The amount of iodine involved is infinitesimal, and its intake can be ensured by the use of salt for ordinary consumption, which contains four parts per million of potassium iodide.
Toxic goitre is also frequent: in this connexion, the influence of iodine on the thyroid has been investigated. If starved of iodine the thyroid adapts itself either by increasing its colloid or by a diffuse hyperplasia, both may occur in different parts of the same gland. Simple goitre is the response of the healthy thyroid to iodine deficiency, the responding areas may be diffuse or adenomatous, and degenerations may occur. Such goitres may be treated with iodine, in children re-adjustment to the increased intake is readily made, but in adults long accustomed to a low intake, excess often causes too great hormone production, with toxic symptoms, hence the minimal dose alone is permissible in iodized salt.
Goitre stored with iodine at low pressures may become toxic under stress, and this may be precipitated by iodine. The prevalence of toxic goitre may be partly due to the prescription of iodides in therapeutic doses for common ailments.
Diffuse colloid goitre may subside under physiological iodine, the adenomatous is more prone to toxic symptoms and may go on to secondary Graves' disease or to myxœdema. Diffuse hyperplasia is a possible manifestation of iodine deficiency as primary Graves' disease. Lugol's solution probably allows of a temporary storage in this condition. Iodine has certainly some bearing on the problems of toxic goitre.
Normal pregnancy results in a number of important physiological and hormonal changes that alter thyroid function. In pregnancy, the thyroid gland being subjected to physiological stress undergoes several adaptations to maintain sufficient output of thyroid hormones for both mother and fetus. Consequently, pregnant women have been found to be particularly vulnerable to iodine deficiency disorders (IDD), and compromised iodine status during pregnancy has been found to affect the thyroid function and cognition in the neonates.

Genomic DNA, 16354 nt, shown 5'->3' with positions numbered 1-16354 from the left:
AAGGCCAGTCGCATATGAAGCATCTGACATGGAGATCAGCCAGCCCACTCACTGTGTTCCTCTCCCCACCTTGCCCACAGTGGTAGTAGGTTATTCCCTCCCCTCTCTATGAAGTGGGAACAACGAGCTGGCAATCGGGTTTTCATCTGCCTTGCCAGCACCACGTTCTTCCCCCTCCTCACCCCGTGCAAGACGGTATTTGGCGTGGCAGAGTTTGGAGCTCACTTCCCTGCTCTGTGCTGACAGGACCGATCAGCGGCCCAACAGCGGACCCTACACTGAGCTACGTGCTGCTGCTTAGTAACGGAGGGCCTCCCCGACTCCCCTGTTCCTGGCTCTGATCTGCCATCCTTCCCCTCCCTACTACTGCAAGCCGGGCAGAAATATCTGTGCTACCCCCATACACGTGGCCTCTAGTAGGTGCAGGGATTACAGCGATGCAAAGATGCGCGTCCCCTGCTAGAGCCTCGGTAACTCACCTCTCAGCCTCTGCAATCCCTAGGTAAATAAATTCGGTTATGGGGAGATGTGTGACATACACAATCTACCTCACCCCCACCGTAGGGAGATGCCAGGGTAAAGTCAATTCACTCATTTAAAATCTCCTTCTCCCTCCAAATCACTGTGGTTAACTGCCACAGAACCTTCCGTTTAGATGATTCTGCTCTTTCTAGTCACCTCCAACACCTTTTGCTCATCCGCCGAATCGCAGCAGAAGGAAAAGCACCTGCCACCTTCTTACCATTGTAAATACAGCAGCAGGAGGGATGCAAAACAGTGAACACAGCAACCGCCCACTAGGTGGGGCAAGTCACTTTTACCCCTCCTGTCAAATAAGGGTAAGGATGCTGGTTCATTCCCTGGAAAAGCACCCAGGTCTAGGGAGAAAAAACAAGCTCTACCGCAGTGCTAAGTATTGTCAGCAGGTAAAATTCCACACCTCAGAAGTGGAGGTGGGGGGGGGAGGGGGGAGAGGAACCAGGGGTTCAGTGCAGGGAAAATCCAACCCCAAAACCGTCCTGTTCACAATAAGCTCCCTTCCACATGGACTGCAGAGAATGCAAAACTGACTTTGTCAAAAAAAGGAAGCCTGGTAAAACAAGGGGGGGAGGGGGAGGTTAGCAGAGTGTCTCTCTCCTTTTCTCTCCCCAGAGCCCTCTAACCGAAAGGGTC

Two decades after successful universal salt iodization (USI) in the country, there is scarce data on the iodine status of the pregnant women and their neonates. This is more relevant in areas like Kashmir valley part of sub-Himalayan belt, an endemic region for IDD in the past. The objective was to estimate Urinary Iodine status in pregnant women, the most vulnerable population.
Materials and Methods:
We studied thyroid function [free T3 (FT3), T3, free T4 (FT4), T4, thyroid stimulating hormone (TSH)] and urinary iodine excretion (UIE) in the 1st, 2nd, and 3rd trimesters and at early neonatal period in neonates in 81 mother–infant pairs (hypothyroid women on replacement) and compared them with 51 control mother–infant pairs (euthyroid).
Mean age of cases (29.42 + 3.56 years) was comparable to that of controls (29.87 + 3.37 years). The thyroid function evaluation done at baseline revealed the following: FT3 2.92 ± 0.76 versus 3.71 ± 0.54 pg/ml, T3 1.38 ± 0.37 versus 1.70 ± 0.35 ng/dl, FT4 1.22 ± 0.33 versus 1.52 ± 0.21 ng/dl, T4 9.54 ± 2.34 versus 13.55 ± 2.16 μg/dl, and TSH 7.92 ± 2.88 versus 4.14 ± 1.06 μIU/ml in cases versus controls (P > 0.01), respectively. The 2nd to 6th day thyroid function of neonates born to case and control mothers revealed T3 of 1.46 ± 0.44 versus 1.48 ± 0.36 ng/dl, T4 of 12.92 ± 2.57 versus 11.76 ± 1.78 μg/dl, and TSH of 3.64 ± 1.92 versus 3.82 ± 1.45 μIU/ml, respectively.
UIE was similar (139.12 ± 20.75 vs. 143.78 ± 17.65 μg/l; P = 0.8), but TSH values were higher in cases (7.92 ± 2.88) as compared to controls (4.14 ± 1.06). Although UIE gradually declined from 1st trimester to term, it remained in the sufficient range in both cases and controls. Thyroid function and UIE was similar in both case and control neonates.
We conclude that pregnant Kashmiri women and their neonates are iodine sufficient, indicating successful salt iodization in the community. Large community-based studies on thyroid function, autoimmunity, malignancies, etc., are needed to see the long-term impact of iodization.
India; neonates; pregnancy; thyroid function; urinary iodine excretion